DIY A Portable Grilling Station For Backyard Entertainment

Buying the right small portable grill can be challenging. You have to consider how it's powered, what features you need, whether it will fit what you want to cook on it, and, of course, your budget. You may also need to find out if Home Depot or Lowe's has better deals on grills. Once you have the wee BBQ of your dreams in your hot little hands, you need to consider where it'll live on your balcony or patio. If desired, you can build a station for it. All you need to complete this DIY is sturdy wood, some workshop tools, a few basic items like casters and hinges, and paint or wood stain. You'll also need to choose between two different station designs, one with a waterfall edge and the other with a nesting component.

You likely bought your small portable grill because you don't have much space outdoors or you wanted something that was easy to move, clean, and store. The problem is, you need to sit it on something that's heatproof and a comfortable grilling height. A portable BBQ station with sturdy wheels and handles to make pushing or pulling easier solves all these problems. Other additions include everything from under-BBQ storage for all those entertaining essentials that are a must for your outdoor space to creating a station that slides under a bar table when not in use. Debuting a patio accouterment this cool at your next backyard BBQ party is bound to garner oohs and aahs.

Build a portable grilling station

The Western Red Cedar Lumber Association has free plans for a sleek waterfall kitchen island-style DIY portable outdoor grill station and bar combo. Your portable grill will go in the middle of this station, so measure the grill itself — width, depth, and height — and your counter space. Add a few inches and your preferred heights to these measurements — a standard bar is 41 to 46 inches tall. Source your wood: 2x4s for the frame, 2x6s for the cover, 1x6s for the siding, and a mix of 1x4s and 2x4s for the cupboard doors. Grab some stainless steel nails and a hammer and build the frame to your specific measurements using miter joints. Clad the station back and front. Build the doors and attach them using stainless steel hinges. Screw in the heavy duty castors.

DIY furniture expert Ana White has detailed instructions for a modular nesting grill station for portable grills. Plan to build two pieces of furniture: a portable grill station and a bar. Lumber-wise, you'll need two 10-foot-long 2x6s, eight 8-foot-long 2x4s, and two 8-foot-long 2x2s. Build the open-style bar table first, which has attractive (and structural) X's on the sides. The dimensions for the portable grill station are a little bit smaller than the bar so it can nestle underneath when not in use. After mitering the frame of the station together, clad it in fence pickets. Add wheels to both pieces and handles to the smaller interior station.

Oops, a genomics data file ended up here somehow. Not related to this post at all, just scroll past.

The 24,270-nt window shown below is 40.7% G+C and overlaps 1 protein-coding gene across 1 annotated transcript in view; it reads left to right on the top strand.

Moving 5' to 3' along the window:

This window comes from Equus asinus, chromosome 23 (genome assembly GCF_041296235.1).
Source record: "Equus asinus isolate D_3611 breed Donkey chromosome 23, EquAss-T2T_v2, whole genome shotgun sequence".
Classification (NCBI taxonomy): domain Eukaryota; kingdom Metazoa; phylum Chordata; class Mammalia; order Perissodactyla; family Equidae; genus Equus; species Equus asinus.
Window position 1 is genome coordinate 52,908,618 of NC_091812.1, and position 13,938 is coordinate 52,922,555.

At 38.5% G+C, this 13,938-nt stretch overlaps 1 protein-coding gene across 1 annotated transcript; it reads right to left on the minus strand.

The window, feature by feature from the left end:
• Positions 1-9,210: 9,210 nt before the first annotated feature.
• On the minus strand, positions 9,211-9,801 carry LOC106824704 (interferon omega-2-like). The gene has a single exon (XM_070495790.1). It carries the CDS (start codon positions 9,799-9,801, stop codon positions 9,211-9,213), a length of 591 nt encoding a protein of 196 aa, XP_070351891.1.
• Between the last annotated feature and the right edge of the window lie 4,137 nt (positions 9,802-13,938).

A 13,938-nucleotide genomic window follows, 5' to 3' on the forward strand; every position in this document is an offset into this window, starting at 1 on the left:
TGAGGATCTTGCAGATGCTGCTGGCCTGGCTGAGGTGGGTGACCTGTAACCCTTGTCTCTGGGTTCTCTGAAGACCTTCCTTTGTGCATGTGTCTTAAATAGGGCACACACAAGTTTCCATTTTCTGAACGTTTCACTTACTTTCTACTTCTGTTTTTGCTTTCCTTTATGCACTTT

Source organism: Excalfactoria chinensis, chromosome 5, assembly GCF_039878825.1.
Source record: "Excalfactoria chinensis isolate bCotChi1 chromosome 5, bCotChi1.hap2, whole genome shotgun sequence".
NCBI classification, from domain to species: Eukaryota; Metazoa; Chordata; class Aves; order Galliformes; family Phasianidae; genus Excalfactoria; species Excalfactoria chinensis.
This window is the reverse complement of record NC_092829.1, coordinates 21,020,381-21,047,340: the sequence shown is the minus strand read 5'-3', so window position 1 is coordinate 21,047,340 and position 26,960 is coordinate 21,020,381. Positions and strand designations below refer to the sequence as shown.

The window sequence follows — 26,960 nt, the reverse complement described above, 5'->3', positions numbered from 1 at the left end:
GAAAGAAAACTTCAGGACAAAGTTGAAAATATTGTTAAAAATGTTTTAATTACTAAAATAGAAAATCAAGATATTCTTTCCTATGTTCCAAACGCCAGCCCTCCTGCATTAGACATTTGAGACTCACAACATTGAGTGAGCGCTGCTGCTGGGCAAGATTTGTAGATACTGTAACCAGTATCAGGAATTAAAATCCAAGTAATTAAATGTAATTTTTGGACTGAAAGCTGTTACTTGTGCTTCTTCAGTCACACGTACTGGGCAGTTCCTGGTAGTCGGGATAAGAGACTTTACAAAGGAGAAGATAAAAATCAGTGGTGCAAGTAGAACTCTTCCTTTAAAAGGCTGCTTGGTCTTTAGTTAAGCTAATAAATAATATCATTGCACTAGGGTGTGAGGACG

Personalize your new portable grilling station

Don't be afraid to customize these DIYs to fit your specific BBQ, space (both the footprint and decor-wise), and cooking style. Create a station that suits your aesthetic preferences and add unique features like a removable storage caddy, larger workspaces, dedicated holders for must-have grilling utensils, a built-in mini fridge, or a permanently-affixed bottle opener you're guaranteed never to misplace. Think about where your will station go. If it usually sits against a wall, leave the back open to save money on materials.

Upcycle pallets for a rustic look, or go contemporary with sleek cedar planks finished with glossy outdoor paint. Go a step further and match the color palette (hint: bold colors and patterns are trending in 2024), materials, or style of your existing outdoor furniture. Let your imagination run wild and you'll have a bougie patio set that's the envy of anyone who visits for DIY prices.

Finish either station with outdoor primer and paint, wood stain, or wood oil — like natural tung oil. Sand the wood using a combination of 120 or 150 grit and 180 or 220 grit, depending on the wood type, then paint, stain, or oil it. Let the finish dry for 24 to 48 hours before screwing in of the fancy features you've chosen — be it handles, wheels, or bottle openers. Ready for your next project? Use the skills you've learned here to create this TikTok-approved grill gazebo that'll set your backyard apart from the rest.